30.01.14

31 January 2014 marks the beginning of the Year of the Horse in the Chinese calendar. To mark the occasion we’re announcing a huge rise in the numbers of horses rescued and taken in by us last year.

In 2013, we rescued, collected or took in 1,526 equines, 69 per cent more than the previous year.

We are always seeking new homes for our many horses, ponies and donkeys, at the moment we have just over 800 horses in our care.

It costs us more than £4 million each year

Horse being rescued © RSPCA

RSPCA Chief Inspector Cathy Hyde said:

“We have just four equine centres in England and none in Wales.  They are able to take in around 100 horses at any one time, leaving the majority of equines in our care in private livery.  The RSPCA still funds the care of these horses and it costs us more than £4 million each year to do this.

 

“The horses we take in are often the most neglected which means they prove to be the most expensive and challenging to rehabilitate.

 

“However, we work hard to rehabilitate these horses and desperately need people to rehome them and also to foster the younger equines.  However, if people aren’t able to take in a horse they can also help by Sponsoring a Stable Block.”

Rehome a rescue horse rather than buy one

RSPCA head of public affairs David Bowles said:

“2013 wasn’t a good year for horse welfare.  We’ve been out to thousands of horses that have been left abandoned or fly grazed, many of which are victims of the rising cost of feed and care combined with a drop in the price they can fetch at market.  This means that irresponsible owners often leave their animals to breed indiscriminately and fail to provide them with even the most basic level of care.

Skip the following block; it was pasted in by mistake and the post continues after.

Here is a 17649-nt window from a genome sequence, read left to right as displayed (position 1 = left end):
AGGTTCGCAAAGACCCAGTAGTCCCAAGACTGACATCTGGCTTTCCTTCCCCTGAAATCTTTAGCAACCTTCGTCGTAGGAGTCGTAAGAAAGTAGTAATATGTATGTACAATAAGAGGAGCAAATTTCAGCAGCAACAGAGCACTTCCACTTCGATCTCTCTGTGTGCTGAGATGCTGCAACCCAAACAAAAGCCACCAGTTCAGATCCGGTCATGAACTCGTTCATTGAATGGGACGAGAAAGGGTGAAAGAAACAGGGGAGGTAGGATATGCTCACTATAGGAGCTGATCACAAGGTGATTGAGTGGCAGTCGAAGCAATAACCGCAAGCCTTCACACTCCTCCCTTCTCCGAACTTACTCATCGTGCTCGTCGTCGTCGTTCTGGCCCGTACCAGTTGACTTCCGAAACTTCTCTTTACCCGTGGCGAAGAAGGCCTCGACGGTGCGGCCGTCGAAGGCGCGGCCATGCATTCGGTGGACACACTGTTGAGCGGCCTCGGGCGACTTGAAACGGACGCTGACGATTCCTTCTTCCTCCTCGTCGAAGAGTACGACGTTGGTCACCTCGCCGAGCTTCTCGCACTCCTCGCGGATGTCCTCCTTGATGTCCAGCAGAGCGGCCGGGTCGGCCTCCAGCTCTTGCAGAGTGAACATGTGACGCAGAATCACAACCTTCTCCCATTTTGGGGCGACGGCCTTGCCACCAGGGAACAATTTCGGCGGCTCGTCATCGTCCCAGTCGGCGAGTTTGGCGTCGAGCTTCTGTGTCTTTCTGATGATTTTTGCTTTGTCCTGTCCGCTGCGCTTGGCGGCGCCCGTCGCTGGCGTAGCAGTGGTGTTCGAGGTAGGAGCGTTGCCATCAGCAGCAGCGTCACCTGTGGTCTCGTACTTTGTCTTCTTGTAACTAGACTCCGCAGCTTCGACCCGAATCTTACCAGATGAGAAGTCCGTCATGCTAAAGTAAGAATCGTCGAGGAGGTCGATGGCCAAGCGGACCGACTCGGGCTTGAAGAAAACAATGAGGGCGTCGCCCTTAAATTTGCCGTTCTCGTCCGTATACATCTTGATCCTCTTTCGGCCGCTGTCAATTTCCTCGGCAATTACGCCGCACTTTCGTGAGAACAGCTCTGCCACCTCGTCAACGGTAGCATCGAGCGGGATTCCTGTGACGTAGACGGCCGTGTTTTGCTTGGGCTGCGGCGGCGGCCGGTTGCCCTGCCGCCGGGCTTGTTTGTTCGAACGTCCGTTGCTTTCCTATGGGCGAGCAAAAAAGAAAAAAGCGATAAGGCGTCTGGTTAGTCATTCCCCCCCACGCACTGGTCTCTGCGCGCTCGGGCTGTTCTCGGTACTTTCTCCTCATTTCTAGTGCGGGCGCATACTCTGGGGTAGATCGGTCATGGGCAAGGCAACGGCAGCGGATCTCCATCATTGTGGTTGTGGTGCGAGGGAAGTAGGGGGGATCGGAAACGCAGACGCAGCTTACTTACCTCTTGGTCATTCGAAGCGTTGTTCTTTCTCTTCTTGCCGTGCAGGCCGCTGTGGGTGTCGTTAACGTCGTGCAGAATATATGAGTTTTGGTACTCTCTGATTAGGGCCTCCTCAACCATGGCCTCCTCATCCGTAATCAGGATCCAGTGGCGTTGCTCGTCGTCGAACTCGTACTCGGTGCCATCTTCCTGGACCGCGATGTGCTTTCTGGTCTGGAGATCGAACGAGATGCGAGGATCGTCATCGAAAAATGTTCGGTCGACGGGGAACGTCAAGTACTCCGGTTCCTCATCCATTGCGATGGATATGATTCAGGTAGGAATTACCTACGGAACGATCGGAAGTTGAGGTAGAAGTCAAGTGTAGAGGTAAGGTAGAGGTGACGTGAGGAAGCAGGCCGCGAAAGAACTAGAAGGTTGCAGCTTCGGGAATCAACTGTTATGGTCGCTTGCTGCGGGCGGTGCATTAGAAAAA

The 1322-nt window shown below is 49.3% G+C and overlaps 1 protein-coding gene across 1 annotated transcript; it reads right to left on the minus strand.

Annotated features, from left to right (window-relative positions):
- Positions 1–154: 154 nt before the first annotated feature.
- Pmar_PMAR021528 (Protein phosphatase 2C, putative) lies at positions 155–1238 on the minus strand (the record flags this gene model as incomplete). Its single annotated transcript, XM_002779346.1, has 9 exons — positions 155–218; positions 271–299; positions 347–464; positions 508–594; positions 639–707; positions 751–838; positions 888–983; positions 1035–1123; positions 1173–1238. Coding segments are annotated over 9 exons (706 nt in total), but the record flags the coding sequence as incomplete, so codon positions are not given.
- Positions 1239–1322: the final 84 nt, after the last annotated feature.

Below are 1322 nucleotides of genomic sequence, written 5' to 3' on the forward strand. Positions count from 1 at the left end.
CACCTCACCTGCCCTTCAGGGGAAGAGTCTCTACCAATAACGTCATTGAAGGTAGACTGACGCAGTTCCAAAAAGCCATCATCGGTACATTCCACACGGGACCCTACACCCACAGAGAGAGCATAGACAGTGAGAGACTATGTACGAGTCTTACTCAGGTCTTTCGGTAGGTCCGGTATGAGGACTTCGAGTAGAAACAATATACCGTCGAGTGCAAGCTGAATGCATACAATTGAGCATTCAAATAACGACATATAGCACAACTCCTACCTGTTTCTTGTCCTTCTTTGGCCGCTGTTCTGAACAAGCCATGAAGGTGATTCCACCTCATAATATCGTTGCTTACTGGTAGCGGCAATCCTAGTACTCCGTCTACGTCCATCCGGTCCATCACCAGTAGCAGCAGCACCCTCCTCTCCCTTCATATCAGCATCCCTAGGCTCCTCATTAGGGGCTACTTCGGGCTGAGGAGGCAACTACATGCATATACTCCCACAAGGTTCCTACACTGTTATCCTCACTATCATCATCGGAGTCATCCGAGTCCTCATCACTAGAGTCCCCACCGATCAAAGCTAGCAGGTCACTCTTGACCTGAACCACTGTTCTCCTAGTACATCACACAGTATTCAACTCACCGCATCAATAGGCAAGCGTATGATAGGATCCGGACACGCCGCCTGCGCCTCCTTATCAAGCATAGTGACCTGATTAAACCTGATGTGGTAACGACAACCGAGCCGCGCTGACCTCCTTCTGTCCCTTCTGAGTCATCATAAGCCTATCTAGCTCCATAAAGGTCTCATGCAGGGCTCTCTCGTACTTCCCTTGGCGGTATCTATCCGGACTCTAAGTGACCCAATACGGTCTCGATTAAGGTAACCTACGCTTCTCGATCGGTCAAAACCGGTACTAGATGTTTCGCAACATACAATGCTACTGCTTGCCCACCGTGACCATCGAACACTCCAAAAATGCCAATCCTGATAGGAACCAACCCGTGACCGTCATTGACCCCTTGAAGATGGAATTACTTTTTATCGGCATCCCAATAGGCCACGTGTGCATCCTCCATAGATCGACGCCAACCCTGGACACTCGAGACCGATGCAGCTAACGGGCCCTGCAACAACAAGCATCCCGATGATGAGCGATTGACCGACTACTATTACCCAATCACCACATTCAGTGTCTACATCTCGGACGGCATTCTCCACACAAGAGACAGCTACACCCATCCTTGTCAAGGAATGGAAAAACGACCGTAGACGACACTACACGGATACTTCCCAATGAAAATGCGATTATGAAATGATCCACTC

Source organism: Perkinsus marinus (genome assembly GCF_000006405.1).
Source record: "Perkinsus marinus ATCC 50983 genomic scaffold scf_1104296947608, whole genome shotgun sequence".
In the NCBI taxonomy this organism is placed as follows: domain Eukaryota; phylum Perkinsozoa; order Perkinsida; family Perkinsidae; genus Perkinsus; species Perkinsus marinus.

“It hasn’t all been bad news, however, as the Welsh Government has just introduced new legislation to tackle fly grazing and abandonment problems.

 

“We still want to see greater enforcement of microchipping and passporting legislation so we can identify those horses left to graze on other peoples’ land.

 

“What we need people to do now is to keep raising the issue with their MPs but also to help us fund the care of our horses and to consider rehoming a rescue horse rather than buying one.”

To find out how to rehome a horse from us please visit our horse rehoming page.

Caroline rehomed a horse from us, read all about it in our latest blog post: ‘Rehome a rescue horse? Why not!

We can’t do it without you

We can only rescue and look after all the horses in our care with your help. Please donate online or text HELP to 78866 to give £3 (Text costs £3 + one standard network rate message).

You can also help by sponsoring a stable block and help care for rescued horses, ponies or donkeys staying there.